Which Joe gave his name to ‘sloppy joes’? We look at five interesting sandwiches and their lexical origins.
A view as seen from below or from a humble position.‘being assigned to the secretariat provided a worm's-eye view of international diplomacy’
- ‘His was a worm's-eye view of one of the bloodiest episodes of the 20th century.’
- ‘A triumph of sympathetic editing, this superb book uses the voices of five very different British men and women, each of whom agreed to write a secret diary for the Mass Observation project, to offer a worm's-eye view of post-war Britain.’
- ‘But according to auditors with a worm's-eye view of what's actually going on in the depths of Siberia, such estimates may just scratch the surface of Russia's real potential.’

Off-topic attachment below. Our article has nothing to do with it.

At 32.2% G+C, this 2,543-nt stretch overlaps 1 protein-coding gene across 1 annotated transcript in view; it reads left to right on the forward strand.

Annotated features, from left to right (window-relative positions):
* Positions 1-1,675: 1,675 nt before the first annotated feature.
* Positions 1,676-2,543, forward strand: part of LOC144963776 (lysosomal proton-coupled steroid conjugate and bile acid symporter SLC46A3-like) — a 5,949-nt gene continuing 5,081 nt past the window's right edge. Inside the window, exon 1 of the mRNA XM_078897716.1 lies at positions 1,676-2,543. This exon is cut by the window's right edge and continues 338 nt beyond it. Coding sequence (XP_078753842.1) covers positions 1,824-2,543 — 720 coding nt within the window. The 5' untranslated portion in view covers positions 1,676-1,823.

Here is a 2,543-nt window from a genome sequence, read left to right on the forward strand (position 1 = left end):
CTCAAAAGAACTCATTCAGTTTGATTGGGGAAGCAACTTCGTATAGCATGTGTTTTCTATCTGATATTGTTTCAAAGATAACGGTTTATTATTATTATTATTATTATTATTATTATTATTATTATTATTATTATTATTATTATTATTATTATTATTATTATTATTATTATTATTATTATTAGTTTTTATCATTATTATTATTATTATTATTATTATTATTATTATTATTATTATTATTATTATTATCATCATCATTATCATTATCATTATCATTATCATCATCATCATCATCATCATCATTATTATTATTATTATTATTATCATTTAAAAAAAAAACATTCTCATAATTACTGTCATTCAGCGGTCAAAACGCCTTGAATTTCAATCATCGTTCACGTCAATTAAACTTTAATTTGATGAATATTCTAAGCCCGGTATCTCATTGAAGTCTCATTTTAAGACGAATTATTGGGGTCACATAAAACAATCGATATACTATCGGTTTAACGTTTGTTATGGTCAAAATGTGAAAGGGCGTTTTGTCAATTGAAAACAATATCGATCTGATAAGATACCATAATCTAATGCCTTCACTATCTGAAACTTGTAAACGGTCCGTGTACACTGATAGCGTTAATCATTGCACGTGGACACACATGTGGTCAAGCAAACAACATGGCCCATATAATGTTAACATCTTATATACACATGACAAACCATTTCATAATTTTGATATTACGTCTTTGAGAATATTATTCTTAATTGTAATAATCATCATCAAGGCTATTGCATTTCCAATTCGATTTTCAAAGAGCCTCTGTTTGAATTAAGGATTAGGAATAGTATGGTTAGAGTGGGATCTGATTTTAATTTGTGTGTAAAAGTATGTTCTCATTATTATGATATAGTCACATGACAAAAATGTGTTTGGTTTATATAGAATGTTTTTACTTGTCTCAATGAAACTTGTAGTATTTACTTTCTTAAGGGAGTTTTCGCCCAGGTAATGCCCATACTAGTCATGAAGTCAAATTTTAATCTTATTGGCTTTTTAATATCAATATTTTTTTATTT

- ‘They move you around; you see things from bird's-eye views and worm's-eye views, though knotholes, in extreme close-up, and so forth.’
- ‘But he also learned to combine this worm's-eye view with that of the high-flying bird.’
worm's-eye view/ˈˌwərm ˌzī ˈvyo͞o/
We take a look at several popular, though confusing, punctuation marks.
From Afghanistan to Zimbabwe, discover surprising and intriguing language facts from around the globe.
The definitions of ‘buddy’ and ‘bro’ in the OED have recently been revised. We explore their history and increase in popularity.